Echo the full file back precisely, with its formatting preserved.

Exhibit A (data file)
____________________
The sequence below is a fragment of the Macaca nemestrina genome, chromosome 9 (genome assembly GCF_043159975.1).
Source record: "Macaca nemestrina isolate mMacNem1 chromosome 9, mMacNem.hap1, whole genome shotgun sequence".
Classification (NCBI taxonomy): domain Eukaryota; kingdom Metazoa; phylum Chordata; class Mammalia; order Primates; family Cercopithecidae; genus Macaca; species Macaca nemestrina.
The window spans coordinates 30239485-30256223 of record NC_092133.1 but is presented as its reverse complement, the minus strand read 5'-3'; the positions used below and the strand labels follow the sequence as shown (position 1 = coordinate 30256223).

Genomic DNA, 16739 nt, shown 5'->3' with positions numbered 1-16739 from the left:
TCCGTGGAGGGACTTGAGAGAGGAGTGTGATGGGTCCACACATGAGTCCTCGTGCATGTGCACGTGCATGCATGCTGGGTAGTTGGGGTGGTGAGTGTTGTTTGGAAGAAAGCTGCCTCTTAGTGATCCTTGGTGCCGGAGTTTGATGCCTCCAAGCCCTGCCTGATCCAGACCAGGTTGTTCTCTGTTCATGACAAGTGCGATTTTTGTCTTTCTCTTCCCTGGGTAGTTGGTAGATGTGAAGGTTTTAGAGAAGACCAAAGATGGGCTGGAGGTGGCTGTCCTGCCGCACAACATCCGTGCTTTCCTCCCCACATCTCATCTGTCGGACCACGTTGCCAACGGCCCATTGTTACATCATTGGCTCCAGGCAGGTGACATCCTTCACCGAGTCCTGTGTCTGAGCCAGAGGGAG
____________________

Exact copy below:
The sequence below is a fragment of the Macaca nemestrina genome, chromosome 9 (genome assembly GCF_043159975.1).
Source record: "Macaca nemestrina isolate mMacNem1 chromosome 9, mMacNem.hap1, whole genome shotgun sequence".
Classification (NCBI taxonomy): domain Eukaryota; kingdom Metazoa; phylum Chordata; class Mammalia; order Primates; family Cercopithecidae; genus Macaca; species Macaca nemestrina.
The window spans coordinates 30239485-30256223 of record NC_092133.1 but is presented as its reverse complement, the minus strand read 5'-3'; the positions used below and the strand labels follow the sequence as shown (position 1 = coordinate 30256223).

Genomic DNA, 16739 nt, shown 5'->3' with positions numbered 1-16739 from the left:
TCCGTGGAGGGACTTGAGAGAGGAGTGTGATGGGTCCACACATGAGTCCTCGTGCATGTGCACGTGCATGCATGCTGGGTAGTTGGGGTGGTGAGTGTTGTTTGGAAGAAAGCTGCCTCTTAGTGATCCTTGGTGCCGGAGTTTGATGCCTCCAAGCCCTGCCTGATCCAGACCAGGTTGTTCTCTGTTCATGACAAGTGCGATTTTTGTCTTTCTCTTCCCTGGGTAGTTGGTAGATGTGAAGGTTTTAGAGAAGACCAAAGATGGGCTGGAGGTGGCTGTCCTGCCGCACAACATCCGTGCTTTCCTCCCCACATCTCATCTGTCGGACCACGTTGCCAACGGCCCATTGTTACATCATTGGCTCCAGGCAGGTGACATCCTTCACCGAGTCCTGTGTCTGAGCCAGAGGGAG